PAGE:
Producers and consumers
In the short run, it’s more fun to be a consumer. It sure seems like consumers have power. The customer is always right, of course. The consumer can walk away and shop somewhere else.
In the long run, though, the smart producer wins, because the consumer comes to forget how to produce. As producers consolidate (and they often do) they are the ones who ultimately set the agenda.
Producers do best when they serve the market, but they also have the power to lead the market.
The more you produce and the more needs you meet, the more freedom you earn.
Pharmacy has always had the ability to be in the right space at the right time – that is the reason that it has competition at all levels for that space.
And for the most part, pharmacy has performed well above its weight even though the marketplace has been stacked against it at all levels.
We tend to forget that it is really only since the advent of World War Two that national governments injected capital into drug companies so that individual countries would have access to some drugs (those that were available) some of the time.
We also tend to forget that we all survived on basically herbal medicines to that point even deeming them efficacious enough to fund in the early years of the PBS.
Post World War Two the pharmaceutical market looked limitless and inviting for investors in all consumer products manufacturers.
Pharmacy owners tenaciously held on to the medicine market primarily through compounding their own products tailored for each patient.
The patients loved it and they loved the individual pharmacists tending to their dispensing even more.
Pharmacists did not understand sophisticated marketing practices as they exist today.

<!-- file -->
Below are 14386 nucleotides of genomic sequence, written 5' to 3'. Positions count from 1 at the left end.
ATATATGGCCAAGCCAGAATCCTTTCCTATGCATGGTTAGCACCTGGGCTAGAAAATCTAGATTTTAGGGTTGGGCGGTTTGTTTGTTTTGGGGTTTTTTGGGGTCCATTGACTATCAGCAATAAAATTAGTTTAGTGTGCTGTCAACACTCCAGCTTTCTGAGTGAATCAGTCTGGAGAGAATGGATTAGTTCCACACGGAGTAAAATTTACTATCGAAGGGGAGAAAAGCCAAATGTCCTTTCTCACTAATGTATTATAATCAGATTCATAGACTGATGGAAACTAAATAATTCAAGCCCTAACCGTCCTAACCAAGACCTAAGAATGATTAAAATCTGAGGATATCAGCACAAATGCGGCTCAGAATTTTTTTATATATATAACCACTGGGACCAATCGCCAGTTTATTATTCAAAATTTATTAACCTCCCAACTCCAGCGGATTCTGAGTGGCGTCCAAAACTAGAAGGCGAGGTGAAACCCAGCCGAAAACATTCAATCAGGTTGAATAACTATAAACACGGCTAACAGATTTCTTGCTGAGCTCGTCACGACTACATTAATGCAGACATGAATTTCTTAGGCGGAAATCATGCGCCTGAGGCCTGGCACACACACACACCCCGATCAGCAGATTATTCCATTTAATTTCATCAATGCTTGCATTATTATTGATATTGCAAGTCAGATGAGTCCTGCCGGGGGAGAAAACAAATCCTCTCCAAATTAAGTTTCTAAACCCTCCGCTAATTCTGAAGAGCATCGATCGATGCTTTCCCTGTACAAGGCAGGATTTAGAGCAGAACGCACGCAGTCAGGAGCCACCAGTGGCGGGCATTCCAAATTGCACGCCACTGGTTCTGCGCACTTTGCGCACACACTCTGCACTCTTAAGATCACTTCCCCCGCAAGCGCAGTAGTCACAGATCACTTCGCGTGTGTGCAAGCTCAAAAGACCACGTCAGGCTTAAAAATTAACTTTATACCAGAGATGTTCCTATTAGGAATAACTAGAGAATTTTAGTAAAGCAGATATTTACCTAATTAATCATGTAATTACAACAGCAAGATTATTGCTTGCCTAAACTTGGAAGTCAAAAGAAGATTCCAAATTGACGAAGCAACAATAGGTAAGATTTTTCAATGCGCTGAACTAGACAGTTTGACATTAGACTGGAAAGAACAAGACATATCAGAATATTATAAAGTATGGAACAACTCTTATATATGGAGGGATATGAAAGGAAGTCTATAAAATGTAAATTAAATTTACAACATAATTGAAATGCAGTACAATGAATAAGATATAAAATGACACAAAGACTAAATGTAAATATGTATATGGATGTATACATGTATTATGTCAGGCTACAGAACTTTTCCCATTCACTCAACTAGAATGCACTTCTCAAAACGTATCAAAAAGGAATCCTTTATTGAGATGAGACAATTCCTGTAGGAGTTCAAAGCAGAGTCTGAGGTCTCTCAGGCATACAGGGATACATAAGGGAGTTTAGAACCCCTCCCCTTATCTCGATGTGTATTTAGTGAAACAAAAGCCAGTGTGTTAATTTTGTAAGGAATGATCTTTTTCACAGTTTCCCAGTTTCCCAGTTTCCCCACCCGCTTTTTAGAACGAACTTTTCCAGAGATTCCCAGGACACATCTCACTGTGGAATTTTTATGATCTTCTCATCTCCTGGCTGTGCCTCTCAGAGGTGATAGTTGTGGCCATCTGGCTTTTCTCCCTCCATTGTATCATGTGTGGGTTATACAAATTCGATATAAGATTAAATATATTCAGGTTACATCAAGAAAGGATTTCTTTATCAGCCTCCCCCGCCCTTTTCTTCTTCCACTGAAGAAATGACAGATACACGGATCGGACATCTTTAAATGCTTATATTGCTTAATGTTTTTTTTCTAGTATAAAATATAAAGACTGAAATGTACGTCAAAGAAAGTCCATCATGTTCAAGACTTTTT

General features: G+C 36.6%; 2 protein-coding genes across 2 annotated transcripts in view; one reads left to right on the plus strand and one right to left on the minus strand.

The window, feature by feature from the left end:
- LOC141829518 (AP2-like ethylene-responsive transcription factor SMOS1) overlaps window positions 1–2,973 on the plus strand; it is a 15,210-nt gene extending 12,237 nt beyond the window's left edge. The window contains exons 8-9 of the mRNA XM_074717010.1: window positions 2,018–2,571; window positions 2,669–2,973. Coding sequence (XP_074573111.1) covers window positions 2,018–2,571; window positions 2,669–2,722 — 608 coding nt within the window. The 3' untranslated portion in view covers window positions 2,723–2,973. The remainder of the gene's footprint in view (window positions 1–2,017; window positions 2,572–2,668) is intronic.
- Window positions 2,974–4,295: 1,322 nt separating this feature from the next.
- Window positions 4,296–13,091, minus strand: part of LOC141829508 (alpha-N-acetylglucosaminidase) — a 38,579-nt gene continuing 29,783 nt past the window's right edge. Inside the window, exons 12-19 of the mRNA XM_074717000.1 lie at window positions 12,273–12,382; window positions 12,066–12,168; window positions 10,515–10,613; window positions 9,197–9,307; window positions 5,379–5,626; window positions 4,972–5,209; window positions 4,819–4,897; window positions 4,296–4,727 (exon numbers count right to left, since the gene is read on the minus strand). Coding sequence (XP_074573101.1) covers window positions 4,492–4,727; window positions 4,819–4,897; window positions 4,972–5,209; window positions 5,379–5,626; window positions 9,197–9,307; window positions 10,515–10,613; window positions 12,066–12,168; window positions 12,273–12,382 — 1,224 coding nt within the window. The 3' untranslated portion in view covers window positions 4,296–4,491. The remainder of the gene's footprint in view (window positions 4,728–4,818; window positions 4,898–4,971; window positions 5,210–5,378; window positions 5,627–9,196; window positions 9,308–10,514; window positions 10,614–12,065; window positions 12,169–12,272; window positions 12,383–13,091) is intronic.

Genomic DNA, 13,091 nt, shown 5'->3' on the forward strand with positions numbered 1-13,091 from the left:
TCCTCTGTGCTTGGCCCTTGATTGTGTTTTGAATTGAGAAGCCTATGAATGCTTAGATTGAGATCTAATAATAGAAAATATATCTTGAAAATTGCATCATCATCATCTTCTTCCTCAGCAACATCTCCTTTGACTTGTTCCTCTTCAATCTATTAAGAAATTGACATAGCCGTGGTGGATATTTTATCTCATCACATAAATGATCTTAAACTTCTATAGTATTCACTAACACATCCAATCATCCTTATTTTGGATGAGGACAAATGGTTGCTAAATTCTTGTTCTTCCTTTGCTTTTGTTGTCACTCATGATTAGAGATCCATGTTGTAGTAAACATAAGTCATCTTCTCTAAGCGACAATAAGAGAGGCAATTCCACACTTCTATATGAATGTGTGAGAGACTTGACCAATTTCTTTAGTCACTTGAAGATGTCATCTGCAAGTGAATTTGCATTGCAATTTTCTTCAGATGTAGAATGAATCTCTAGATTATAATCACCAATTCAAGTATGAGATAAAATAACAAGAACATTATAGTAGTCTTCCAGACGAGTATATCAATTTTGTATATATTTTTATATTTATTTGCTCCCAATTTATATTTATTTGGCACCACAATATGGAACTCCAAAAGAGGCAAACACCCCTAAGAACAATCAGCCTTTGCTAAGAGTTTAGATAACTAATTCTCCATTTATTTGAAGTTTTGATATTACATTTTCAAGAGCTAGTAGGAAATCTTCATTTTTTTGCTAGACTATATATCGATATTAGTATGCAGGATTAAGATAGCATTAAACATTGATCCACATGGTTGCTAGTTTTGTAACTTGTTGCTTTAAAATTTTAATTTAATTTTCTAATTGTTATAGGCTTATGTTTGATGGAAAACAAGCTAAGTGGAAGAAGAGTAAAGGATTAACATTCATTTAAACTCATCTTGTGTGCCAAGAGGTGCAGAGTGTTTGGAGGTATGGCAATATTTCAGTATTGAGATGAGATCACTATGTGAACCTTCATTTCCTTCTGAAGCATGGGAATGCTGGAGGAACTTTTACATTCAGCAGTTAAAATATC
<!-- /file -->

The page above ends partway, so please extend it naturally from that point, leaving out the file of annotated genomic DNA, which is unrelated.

Then, as now, all they knew was that a manufacturer (usually an overseas version) was trying to substitute their hard-won compounding market with their own “patent” brand.
Initially, only a few brands were able to establish themselves, mostly through the medium of radio, women’s magazines and newspapers. The smallest advertisement for a toiletry product could induce almost immediate demand at a strong level.
Eventually, strong brand names such as NYAL and Ipana began to feature strongly in shelf displays of the late 1950’s and beyond and manufacturers began to reward those pharmacists who purchased bulk buys with bonus stock and discounts.
But what happened during that time was an orchestrated attack on the pharmacist-owned markets (compounded products and private label products) and control of the market space. Manufacturers quickly realised that the more decentralised a selling space was, the easier it was to manipulate it and control it.
The manufacturer’s objective was to sell as much of their product as possible at a price closest to their sell-in price to a retailer.
To this day, because of a shift in market and political focus, the pharmacy leaders (represented by the PGA) have given scant thought to protecting compounding pharmacists. Instead, they deal with pharmacies and consumer products and competing with supermarkets.
That is a strange concept when you think about it because supermarkets are primarily about food while pharmacy is totally about health, surgical aids, medicines and nutritional supplements.
So maybe history can give modern pharmacists some pointers.
Set Godin in the introduction is spot on as he identifies producers as eventually becoming the top of the “food chain”.
Other producer innovations (such as the PBS) also achieve a top position in the food chain, because government is able to legislate its position in the market place and control price and distribution – they become the producer.